I have provided advocacy to many people in many ways over the years, and it is something I am able to provide through the Enable and One brands. The main difficulties with advocacy is finding the funding to pay professional advocates to support individuals, who very often do not have the fund it themselves.

I would argue that it is the role of a good advocate to be honest with the people they are working with and supporting them to take responsibility for by actions, often by explaining to them the consequences of specific actions in a way they can understand so they can make decisions for themselves.

For more information on what I do on advocacy, please visit;

Designed by Simon

Anyone who has seen my logo, my website or any other materials I have produced will or should notice how colourful but constant in style my work is. I am very proud to say that a part from the clearly trademarked logos we all use, everything I am using has been designed by myself.

This includes the logos and other graphics used. I spent a lot of time 12 months ago selecting appropriate colours for each brand and then designing simple and unique logos that offers me a wide flexibility in how they can be used. I feel that I have the possible to develop my style in many different ways so that the basics for the style will last for many years.

Today, I launch the “Designed by Simon” logo, which recognises my graphic design work in my own projects and in any external projects I assist graphically!

Return of Darwin?

It is clear to me as well as many people that the world economic has changed for good. As we absorb the change, it looks terrible but by the value of social interaction over materialism will help us come through this, that is however another story. This blog is about the potential rise of social Darwinism.

Social Darwinism is a concept that was fashionable a century ago and is the basis of the eugenics agenda. At that time, disability was not so much of an issue because of the general poor level of health services available, so it was about race as a biological issue. While I certainly do not imagine debates around the inferiority of different races, the issue of eliminating disability could be back on the agenda.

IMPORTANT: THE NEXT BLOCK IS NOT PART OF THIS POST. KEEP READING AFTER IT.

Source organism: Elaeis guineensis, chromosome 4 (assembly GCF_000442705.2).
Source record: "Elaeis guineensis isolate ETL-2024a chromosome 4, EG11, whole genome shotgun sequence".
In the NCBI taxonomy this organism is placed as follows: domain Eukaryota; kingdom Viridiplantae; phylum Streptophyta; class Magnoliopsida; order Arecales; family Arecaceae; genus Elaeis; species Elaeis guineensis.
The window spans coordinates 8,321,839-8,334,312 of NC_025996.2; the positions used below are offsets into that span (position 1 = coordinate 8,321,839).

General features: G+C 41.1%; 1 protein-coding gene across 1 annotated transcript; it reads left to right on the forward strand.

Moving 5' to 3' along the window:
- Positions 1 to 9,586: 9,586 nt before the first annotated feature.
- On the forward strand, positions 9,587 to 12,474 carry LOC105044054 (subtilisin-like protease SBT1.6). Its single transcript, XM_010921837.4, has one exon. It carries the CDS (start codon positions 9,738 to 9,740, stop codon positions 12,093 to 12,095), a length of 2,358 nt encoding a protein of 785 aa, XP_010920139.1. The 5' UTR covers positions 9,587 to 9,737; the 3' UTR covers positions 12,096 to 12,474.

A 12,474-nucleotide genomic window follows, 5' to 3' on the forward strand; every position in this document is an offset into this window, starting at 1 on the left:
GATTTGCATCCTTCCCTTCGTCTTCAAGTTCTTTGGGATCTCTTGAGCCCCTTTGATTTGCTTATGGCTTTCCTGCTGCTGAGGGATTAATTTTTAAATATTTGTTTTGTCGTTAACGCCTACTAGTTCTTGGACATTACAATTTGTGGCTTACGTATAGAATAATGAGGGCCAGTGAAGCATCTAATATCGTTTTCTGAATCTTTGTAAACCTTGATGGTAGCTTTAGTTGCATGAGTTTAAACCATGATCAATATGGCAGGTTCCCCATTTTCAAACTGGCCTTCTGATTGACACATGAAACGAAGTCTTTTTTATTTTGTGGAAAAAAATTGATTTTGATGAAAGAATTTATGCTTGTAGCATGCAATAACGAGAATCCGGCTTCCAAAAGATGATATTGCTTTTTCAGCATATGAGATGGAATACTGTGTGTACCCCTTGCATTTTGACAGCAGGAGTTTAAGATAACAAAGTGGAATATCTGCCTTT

While disabled people have enjoyed increased public acceptance over the last 10 years or so, where the eugenics agenda had not had a place in social policy, I fear this could change. The reason for this is the “rights without responsibilities” I have often mentioned, that is being peddled by charities, could seriously background.

While the charities would like us to believe disabled people are mostly vulnerable and helpless creatures who are needy of their costly assistance, the evidence is that disabled people have more opportunities to make a contribution to society than ever before. We all need a break at times and for my access needs to be met but if disabled people do not start to take more responsibility and use the opportunities provided to them, society will start to wonder if disabled people have a place where resources are diminishing?

The sad part of all this is ‘modern’ eugenic solutions do not eliminate the ‘work shy’ so to speak but people with long term conditions, who actually do want to work if given a change. While none of this is right nor fair, it is a reality of where we could be and just one argument to review how we see disabled people’s role in society as contributing citizens.